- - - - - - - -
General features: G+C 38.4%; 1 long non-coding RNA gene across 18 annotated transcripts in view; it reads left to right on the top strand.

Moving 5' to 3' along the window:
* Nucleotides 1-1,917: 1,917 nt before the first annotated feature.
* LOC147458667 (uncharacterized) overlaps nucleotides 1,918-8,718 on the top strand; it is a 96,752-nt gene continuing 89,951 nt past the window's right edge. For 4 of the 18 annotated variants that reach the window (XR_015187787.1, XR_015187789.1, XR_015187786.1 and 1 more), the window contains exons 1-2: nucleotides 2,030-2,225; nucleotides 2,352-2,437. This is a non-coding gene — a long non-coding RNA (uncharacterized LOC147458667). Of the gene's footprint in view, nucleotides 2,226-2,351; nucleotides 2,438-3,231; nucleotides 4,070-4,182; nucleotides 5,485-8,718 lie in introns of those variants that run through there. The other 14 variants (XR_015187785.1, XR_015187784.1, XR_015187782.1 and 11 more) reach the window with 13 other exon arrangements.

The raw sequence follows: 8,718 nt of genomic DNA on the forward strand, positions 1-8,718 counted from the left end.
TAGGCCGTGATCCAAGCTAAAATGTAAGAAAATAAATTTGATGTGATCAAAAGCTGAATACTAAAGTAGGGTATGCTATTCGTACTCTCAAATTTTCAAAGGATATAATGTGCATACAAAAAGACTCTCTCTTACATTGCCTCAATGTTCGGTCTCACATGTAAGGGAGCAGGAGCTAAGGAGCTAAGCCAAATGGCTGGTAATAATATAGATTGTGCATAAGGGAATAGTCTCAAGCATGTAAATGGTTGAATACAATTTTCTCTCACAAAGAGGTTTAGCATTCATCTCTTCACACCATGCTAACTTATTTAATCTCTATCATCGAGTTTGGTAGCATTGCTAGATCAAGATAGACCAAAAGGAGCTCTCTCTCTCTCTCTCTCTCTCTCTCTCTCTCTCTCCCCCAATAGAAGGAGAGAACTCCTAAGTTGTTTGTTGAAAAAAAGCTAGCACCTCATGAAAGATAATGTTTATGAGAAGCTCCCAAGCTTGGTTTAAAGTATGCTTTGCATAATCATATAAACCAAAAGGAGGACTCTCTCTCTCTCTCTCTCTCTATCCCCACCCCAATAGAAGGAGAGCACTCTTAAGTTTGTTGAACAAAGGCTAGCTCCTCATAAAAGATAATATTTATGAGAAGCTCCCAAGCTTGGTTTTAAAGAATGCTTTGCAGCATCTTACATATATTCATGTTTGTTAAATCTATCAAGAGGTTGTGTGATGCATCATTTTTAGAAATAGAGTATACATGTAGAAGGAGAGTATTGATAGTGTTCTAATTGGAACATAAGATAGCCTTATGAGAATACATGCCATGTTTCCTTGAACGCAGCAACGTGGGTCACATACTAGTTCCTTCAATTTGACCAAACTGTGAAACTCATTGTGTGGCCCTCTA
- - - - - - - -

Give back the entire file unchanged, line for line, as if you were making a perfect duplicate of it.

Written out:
General features: G+C 38.4%; 1 long non-coding RNA gene across 18 annotated transcripts in view; it reads left to right on the top strand.

Moving 5' to 3' along the window:
* Nucleotides 1-1,917: 1,917 nt before the first annotated feature.
* LOC147458667 (uncharacterized) overlaps nucleotides 1,918-8,718 on the top strand; it is a 96,752-nt gene continuing 89,951 nt past the window's right edge. For 4 of the 18 annotated variants that reach the window (XR_015187787.1, XR_015187789.1, XR_015187786.1 and 1 more), the window contains exons 1-2: nucleotides 2,030-2,225; nucleotides 2,352-2,437. This is a non-coding gene — a long non-coding RNA (uncharacterized LOC147458667). Of the gene's footprint in view, nucleotides 2,226-2,351; nucleotides 2,438-3,231; nucleotides 4,070-4,182; nucleotides 5,485-8,718 lie in introns of those variants that run through there. The other 14 variants (XR_015187785.1, XR_015187784.1, XR_015187782.1 and 11 more) reach the window with 13 other exon arrangements.

The raw sequence follows: 8,718 nt of genomic DNA on the forward strand, positions 1-8,718 counted from the left end.
TAGGCCGTGATCCAAGCTAAAATGTAAGAAAATAAATTTGATGTGATCAAAAGCTGAATACTAAAGTAGGGTATGCTATTCGTACTCTCAAATTTTCAAAGGATATAATGTGCATACAAAAAGACTCTCTCTTACATTGCCTCAATGTTCGGTCTCACATGTAAGGGAGCAGGAGCTAAGGAGCTAAGCCAAATGGCTGGTAATAATATAGATTGTGCATAAGGGAATAGTCTCAAGCATGTAAATGGTTGAATACAATTTTCTCTCACAAAGAGGTTTAGCATTCATCTCTTCACACCATGCTAACTTATTTAATCTCTATCATCGAGTTTGGTAGCATTGCTAGATCAAGATAGACCAAAAGGAGCTCTCTCTCTCTCTCTCTCTCTCTCTCTCTCTCTCTCCCCCAATAGAAGGAGAGAACTCCTAAGTTGTTTGTTGAAAAAAAGCTAGCACCTCATGAAAGATAATGTTTATGAGAAGCTCCCAAGCTTGGTTTAAAGTATGCTTTGCATAATCATATAAACCAAAAGGAGGACTCTCTCTCTCTCTCTCTCTCTATCCCCACCCCAATAGAAGGAGAGCACTCTTAAGTTTGTTGAACAAAGGCTAGCTCCTCATAAAAGATAATATTTATGAGAAGCTCCCAAGCTTGGTTTTAAAGAATGCTTTGCAGCATCTTACATATATTCATGTTTGTTAAATCTATCAAGAGGTTGTGTGATGCATCATTTTTAGAAATAGAGTATACATGTAGAAGGAGAGTATTGATAGTGTTCTAATTGGAACATAAGATAGCCTTATGAGAATACATGCCATGTTTCCTTGAACGCAGCAACGTGGGTCACATACTAGTTCCTTCAATTTGACCAAACTGTGAAACTCATTGTGTGGCCCTCTA